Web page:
The rest of the evening was amazing though. The class was held in a beautiful interiors shop called Heals, in central London. The organisers aim is to combine stunning architecture, dramatic lighting, music and actors as part of the experience, so I knew this was going to be a very different sort of drawing class. On arrival, we were given wine and nibbles and then let loose on the sets they had designed, able to sit anywhere and draw whatever we wanted. There were tables full of art equipment and we were given leather bound drawing pads to keep, as well as a beautiful glass candle holder and a goody bag!! Not bad for £25. The first scene was very Great Gatsby-esque. The actors posed on the sweeping art deco staircase as the music seared through the vast room. I busied myself with a few collages and was happily cutting and gluing paper, content in my own little world, when I realised an hour had already passed. We broke for another glass of wine (very civilised), and went to the second set. I gasped as I entered the bed department (never thought I would type those words!). It was so beautiful. The actress was dressed like an old movie heroine, reclining on a huge silk-covered bed, with giant fluffy clouds made of gauze, bundles of cotton wool, and oversized lamps. Honestly, it looked like a fairytale fashion shoot, simply stunning.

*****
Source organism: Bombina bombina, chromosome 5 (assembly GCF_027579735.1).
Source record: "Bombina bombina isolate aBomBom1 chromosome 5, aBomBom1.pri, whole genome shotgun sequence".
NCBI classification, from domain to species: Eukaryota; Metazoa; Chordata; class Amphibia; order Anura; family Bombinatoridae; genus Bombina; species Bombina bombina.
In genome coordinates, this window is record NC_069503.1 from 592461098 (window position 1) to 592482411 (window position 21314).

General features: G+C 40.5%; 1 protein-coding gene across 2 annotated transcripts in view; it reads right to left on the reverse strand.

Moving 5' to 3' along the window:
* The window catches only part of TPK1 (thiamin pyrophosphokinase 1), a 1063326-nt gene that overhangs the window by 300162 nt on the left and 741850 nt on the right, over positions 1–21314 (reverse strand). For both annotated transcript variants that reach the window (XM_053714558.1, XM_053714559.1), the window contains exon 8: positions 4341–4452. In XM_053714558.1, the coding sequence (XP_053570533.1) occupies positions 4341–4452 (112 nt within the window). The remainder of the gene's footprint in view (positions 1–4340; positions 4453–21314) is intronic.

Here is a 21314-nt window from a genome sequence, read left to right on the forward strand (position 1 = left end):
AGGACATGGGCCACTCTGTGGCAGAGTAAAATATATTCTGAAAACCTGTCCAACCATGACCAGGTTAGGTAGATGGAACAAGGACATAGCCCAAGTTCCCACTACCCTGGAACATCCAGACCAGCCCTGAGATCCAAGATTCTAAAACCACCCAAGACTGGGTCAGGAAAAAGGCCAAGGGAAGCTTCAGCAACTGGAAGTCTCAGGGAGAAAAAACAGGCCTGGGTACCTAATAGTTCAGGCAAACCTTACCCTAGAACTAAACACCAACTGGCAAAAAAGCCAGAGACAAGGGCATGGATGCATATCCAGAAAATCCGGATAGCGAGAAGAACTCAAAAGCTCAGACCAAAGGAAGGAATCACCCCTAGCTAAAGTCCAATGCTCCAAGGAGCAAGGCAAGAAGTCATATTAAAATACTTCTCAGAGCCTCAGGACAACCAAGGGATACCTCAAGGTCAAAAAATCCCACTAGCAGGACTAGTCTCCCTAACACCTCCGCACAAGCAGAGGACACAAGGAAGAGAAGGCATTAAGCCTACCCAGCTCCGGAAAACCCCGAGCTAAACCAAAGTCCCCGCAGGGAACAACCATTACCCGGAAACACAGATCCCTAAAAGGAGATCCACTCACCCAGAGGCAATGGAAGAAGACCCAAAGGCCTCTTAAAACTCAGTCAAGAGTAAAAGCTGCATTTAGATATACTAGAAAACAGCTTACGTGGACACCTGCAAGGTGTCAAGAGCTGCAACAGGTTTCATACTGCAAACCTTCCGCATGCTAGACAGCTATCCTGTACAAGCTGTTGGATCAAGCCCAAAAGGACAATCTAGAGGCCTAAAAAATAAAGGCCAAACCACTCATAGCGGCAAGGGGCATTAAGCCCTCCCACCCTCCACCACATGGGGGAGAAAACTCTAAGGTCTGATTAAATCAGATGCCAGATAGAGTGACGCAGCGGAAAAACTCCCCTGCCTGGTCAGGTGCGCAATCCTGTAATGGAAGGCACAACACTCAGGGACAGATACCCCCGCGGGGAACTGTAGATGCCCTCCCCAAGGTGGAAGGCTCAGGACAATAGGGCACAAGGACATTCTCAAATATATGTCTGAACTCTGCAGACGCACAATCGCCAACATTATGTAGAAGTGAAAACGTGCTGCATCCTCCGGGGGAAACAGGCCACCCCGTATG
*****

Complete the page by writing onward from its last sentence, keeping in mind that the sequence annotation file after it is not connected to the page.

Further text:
But unlike any other drawing class I have been to, the models actually move. They aren't static, holding poses for hours on end, which means you suddenly look up from your pad, having kept your head down for a few minutes, and realise they’ve gone somewhere else. Keeps you on your toes and also makes you try and capture the essence of what you're looking at, rather than a long intense study. I loved every second. They do them every few weeks at different locations around London, and have had classes in crypts and churches, in libraries and art galleries. And after all that talk of nakedness, funnily enough, the models weren’t. They were fully clothed. So I'm not at all sure what prompted me to spend most of this blog talking about naked people. Hmmm. Maybe I should talk to the ginger man again!